A bill that would legalize sports betting at both brick-and-mortar locations as well as through mobile betting platforms has been introduced in Ohio. This marks the first bill on file in one of the largest projected markets in the country.
The 146-page bill, referred to as Senate Bill 111, was filed on Thursday by state Senators John Eklund (Republican) and Sean O’Brien (Democrat).
A 2017 study from Oxford Economics suggested that Ohio has the potential to see more than $9 billion in annual sports betting handle and more than $600 million in taxable gaming revenue as a result.
Considering that neighboring states like Pennsylvania and West Virginia already have sportsbooks in operation, and states like Indiana, Michigan, and Kentucky actively pursuing legislation to legalize sports betting, Ohio was a little late to the party.
All of those states mentioned have either legal mobile sports betting or are considering legislation to do so. In today’s day and age, it seems that mobile betting is something that every state would need to consider in order to maximize potential revenue. New Jersey is a perfect example where 80 percent of all wagers placed in February in the state were through mobile wagering.
The good news for Ohio is that their new governor Republican Mike DeWine has expressed his support of legalizing sports betting in his state. “It’s coming to Ohio whether people want it or not. We need to be there to do it right, the right way.” While DeWine doesn’t personally like the idea of sports betting himself, he supports his residents in their desire to do so and says he won’t be the one to stop them.
Some key provisions in the bill with regards to mobile wagering are:
A sports wagering operator may accept a wager from an individual physically located within this state using a mobile or other digital platform through the individual’s sports wagering account.
A sports wagering account may be established and funded in person through employees or sales agents of a sports wagering operator or, pursuant to rules adopted by the commission, over the internet through a sports wagering operator’s web site or mobile application in a manner that complies with the internal controls of the sports wagering operator.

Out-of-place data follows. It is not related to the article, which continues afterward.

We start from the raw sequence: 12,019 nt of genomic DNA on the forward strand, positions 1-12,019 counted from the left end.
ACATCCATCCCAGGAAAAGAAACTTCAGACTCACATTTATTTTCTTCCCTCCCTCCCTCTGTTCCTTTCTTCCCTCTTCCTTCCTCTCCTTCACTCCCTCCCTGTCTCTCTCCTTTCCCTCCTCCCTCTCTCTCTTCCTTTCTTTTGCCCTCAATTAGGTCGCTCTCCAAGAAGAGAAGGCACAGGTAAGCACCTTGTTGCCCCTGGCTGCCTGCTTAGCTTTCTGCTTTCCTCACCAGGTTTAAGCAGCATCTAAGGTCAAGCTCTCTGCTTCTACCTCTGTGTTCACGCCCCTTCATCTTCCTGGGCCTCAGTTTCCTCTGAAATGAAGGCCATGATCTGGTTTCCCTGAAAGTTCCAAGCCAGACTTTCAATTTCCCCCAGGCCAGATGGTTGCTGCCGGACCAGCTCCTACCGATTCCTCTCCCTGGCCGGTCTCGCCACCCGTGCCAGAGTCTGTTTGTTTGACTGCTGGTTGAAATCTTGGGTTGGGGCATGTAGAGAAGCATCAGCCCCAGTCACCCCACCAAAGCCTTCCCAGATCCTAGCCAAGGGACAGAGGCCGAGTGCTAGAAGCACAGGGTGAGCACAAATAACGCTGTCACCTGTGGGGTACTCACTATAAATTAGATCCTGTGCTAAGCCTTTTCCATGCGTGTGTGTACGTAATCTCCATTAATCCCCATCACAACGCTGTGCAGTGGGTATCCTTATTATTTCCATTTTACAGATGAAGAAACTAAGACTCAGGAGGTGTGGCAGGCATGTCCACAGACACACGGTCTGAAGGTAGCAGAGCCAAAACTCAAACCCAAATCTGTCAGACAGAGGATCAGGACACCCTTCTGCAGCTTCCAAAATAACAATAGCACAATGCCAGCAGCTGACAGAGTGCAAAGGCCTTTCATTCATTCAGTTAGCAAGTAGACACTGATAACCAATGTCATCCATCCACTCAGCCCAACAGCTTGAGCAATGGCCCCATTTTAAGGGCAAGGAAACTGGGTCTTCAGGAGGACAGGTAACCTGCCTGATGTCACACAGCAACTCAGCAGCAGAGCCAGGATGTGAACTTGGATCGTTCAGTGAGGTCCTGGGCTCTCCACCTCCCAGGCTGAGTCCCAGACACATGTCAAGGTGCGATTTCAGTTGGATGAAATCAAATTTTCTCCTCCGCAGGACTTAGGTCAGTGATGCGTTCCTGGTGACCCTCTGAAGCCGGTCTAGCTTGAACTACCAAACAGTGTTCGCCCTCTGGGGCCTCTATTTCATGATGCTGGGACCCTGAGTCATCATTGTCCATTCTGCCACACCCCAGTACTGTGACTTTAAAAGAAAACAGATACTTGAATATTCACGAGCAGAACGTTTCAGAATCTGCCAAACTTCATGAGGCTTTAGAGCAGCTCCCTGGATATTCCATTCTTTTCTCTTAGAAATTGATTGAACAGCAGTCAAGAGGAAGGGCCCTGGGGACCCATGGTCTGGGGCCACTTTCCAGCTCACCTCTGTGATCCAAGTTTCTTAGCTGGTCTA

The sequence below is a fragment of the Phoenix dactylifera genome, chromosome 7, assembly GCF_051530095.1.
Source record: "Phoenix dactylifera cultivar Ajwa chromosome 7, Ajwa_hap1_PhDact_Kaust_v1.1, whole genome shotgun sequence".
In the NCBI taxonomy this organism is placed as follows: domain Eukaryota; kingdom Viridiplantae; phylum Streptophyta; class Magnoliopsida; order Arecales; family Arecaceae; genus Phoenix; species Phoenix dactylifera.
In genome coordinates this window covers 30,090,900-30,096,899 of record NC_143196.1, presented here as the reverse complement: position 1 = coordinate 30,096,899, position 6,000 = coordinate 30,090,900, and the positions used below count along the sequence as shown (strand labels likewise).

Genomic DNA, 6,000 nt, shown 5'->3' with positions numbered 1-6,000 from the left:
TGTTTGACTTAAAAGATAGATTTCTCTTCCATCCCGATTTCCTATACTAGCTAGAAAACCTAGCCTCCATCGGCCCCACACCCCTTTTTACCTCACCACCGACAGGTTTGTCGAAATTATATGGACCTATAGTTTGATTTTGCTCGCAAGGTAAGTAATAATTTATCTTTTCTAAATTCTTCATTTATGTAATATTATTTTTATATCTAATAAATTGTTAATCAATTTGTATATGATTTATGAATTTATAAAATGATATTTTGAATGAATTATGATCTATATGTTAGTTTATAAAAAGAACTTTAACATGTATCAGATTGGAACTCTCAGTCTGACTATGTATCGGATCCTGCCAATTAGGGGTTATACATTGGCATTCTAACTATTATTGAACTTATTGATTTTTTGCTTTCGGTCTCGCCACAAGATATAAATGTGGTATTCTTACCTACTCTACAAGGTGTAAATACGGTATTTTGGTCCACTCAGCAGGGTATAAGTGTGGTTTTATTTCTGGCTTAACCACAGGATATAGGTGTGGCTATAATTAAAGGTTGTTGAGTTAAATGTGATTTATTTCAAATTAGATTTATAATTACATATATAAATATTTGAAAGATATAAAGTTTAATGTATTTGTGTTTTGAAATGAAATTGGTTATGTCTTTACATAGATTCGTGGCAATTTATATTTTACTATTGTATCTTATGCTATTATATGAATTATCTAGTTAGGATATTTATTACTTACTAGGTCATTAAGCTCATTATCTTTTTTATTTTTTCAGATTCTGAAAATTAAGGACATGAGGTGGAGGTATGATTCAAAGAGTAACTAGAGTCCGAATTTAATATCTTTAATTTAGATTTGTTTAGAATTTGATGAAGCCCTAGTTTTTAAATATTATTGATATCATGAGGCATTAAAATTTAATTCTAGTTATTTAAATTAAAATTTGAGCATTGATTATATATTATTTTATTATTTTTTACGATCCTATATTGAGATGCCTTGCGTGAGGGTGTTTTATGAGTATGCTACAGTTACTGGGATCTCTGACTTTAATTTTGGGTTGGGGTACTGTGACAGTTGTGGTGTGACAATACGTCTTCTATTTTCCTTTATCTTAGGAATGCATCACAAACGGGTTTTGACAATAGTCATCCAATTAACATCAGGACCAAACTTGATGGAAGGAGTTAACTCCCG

A licensed management services provider may operate an online sports pool on behalf of the sports wagering operator with which it has a contract and shall be subject to all applicable provisions of this chapter to the same extent as the sports wagering operator.
A sports wagering operator may use the same brand as its legal gaming facility to provide an online sports pool website. Each web site may have an accompanying mobile application bearing the same brand as the web site.
Remote registration would be allowed, something that is a key aspect of mobile wagering.
States like Rhode Island are requiring in-person registration at casinos in order to create an online betting account. Many believe that could hinder revenue and handle as it will prevent patrons from neighboring states from crossing into Rhode Island to register for a mobile account at a casino when they could just do so on their phones as soon as they cross in the Rhode Island.
One of the bill’s sponsors, Eklund, who chairs the chamber’s Judiciary Committee, was originally hesitant about the idea of mobile sports betting.
“My thinking on [mobile] is evolving,” Eklund said in an interview last month with US Bets. “When I first contemplated the idea, I thought it was kooky, frankly, because I was ignorant, but I am learning more and more that there are many vendors out there who profess to have the means by which to maintain the security in that space, to maintain integrity. So I guess I am to the point where now I would say, yeah, I see where that would be something worth considering.”
Under the bill, sports betting revenue would have a tax rate of 6.25 percent.
Operators would be required to pay a $100,000 application fee. The bill states that casinos and racinos (11 in total) in the state would be eligible to apply, but online-only sportsbooks such as FanDuel or DraftKings may not. If that were the case, the Daily Fantasy Sports gurus would have to find partners with existing license holders if they want to break into the Ohio market.
Perhaps the most interesting aspect of this bill is its timing. The bill was introduced just one day before Governor DeWine is scheduled to release his budget. The idea is that since this bill was introduced at the time that it was, DeWine will be including sports betting revenue in his budget.
Ohio has until the end of the year to pass the legislation.